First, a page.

Join Now | 
HomeAboutContact UsPrivacy & SecurityAdvertise
Soccer America DailySpecial EditionAround The NetSoccer Business InsiderCollege Soccer ReporterYouth Soccer ReporterSoccer on TVSoccer America Classifieds
Paul Gardner: SoccerTalkSoccer America ConfidentialYouth Soccer InsiderWorld Cup Watch
RSS FeedsArchivesManage SubscriptionsSubscribe
Order Current IssueSubscribeManage My SubscriptionRenew My SubscriptionGift Subscription
My AccountJoin Now
Tournament CalendarCamps & AcademiesSoccer GlossaryClassifieds
Europe to Impose Salary Cap?
The Evening Standard, September 20th, 2006 5:05PM

MOST READ

MOST COMMENTED

Will big European clubs like Chelsea, AC Milan and Real Madrid soon be faced with a spending cap? UEFA, Europe's governing soccer body, is meeting this week to discuss imposing a new licensing system that would limit how much a club could spend on players and salaries. Sports ministers across Europe have expressed growing outrage at the unfairness of clubs that are owned by billionaires who can soak up massive losses. Chelsea, for example, has spent $521 million on players while racking up losses of over $430 million since Roman Abramovich took control of the club. "There is support for the idea of introducing a better relationship between income earned by clubs and the amounts spent," England Sports Minister Richard Caborn said at the meeting. When a club is owned by a billionaire, the sports ministers argued, the massive losses it drums up are effectively subsidized, giving it an unfair advantage. Well, world soccer has never really been about fairness, but imposing spending limits on clubs based on their turnover or profit would be a step in the right direction -- especially as soccer clubs increasingly act more and more like businesses and less like sports associations. The limits, which have yet to be finalized, are being drawn up by UEFA and the governments' of Britain, Germany, Italy, Spain, France and Portugal. The new licensing rules would have legal status in Europe and be policed by UEFA; they also include new regulations on agents and club financial structures as well as a test for investors who wish to become club owners. Read the original story...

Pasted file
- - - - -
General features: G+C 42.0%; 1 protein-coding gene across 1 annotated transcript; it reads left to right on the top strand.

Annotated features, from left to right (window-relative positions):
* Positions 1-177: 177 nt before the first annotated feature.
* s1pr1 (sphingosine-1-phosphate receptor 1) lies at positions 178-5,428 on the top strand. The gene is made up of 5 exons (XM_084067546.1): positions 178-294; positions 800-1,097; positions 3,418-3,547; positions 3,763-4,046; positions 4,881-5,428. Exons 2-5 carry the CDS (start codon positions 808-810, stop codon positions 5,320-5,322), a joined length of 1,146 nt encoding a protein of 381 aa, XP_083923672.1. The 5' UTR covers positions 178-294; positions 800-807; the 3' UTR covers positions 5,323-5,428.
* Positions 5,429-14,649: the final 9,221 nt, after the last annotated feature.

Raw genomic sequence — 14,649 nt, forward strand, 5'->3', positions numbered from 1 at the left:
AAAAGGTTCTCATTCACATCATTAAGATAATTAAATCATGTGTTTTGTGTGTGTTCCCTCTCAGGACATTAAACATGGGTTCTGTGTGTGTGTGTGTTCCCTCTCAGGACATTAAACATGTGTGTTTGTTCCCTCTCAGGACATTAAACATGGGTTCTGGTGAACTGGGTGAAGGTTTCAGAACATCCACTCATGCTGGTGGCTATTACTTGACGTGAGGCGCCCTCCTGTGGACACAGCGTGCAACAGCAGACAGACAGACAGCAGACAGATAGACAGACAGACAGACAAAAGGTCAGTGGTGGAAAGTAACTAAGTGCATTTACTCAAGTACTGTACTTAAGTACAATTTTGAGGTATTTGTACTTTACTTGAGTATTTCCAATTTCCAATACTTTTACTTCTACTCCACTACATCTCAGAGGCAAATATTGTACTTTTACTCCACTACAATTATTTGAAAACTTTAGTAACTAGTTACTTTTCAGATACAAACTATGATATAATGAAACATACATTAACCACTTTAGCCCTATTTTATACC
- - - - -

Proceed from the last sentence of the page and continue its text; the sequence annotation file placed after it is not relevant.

No comments yet.

Sign in to leave a comment. Don't have an account? Join Now




AUTHORS

ARCHIVES
FOLLOW SOCCERAMERICA

Recent Section 2 Around the Net
Wenger: Vermaelen May Leave Arsenal    
Arsene Wenger says defender Thomas Vermaelen, who has attracted interest from both United and Barcelona, could ...
English FA Cracks Down on Gambling    
The English FA has instituted new rules that ban players and coaches from betting on any ...
Luis Suarez's Suspension Appeal Set for Next Week    
Luis Suarez's appeal to the Court of Arbitration for Sport (Cas) against a four-month ban for ...
Mexico Goalkeeper Moves to Malaga    
Mexico goalkeeper Guillermo Ochoa, coming off an excellent World Cup performance, has moved to Spain's Malaga ...
Germany Wins Another Championship    
Within three weeks of winning the World Cup, Germany won another title, indicating that its youth ...
New York City FC to Groom Players for Man City?    
Manchester City's chief executive Ferran Soriano says that the Premier League champion may use its MLS ...
World Cup Boosts German Beer Sales    
The World Cup is credited for boosting German beer sales by 4.4 percent in the year's ...
Glazers Selling selling 8 million Man United    
The Glazer family will make around $150 million by selling 8 million shares of its stake ...
Former Palestine Midfielder Killed in Bombing    
Former Palestinian national team player Ahed Zaqout has been killed by an Israeli bomb that hit ...
Neymar Aims to Be Fit for Barcelona Opener    
Brazilian star, Neymar, who fractured a bone in his back following a challenge from Colombia's Juan ...
>> Section 2 Around the Net Archives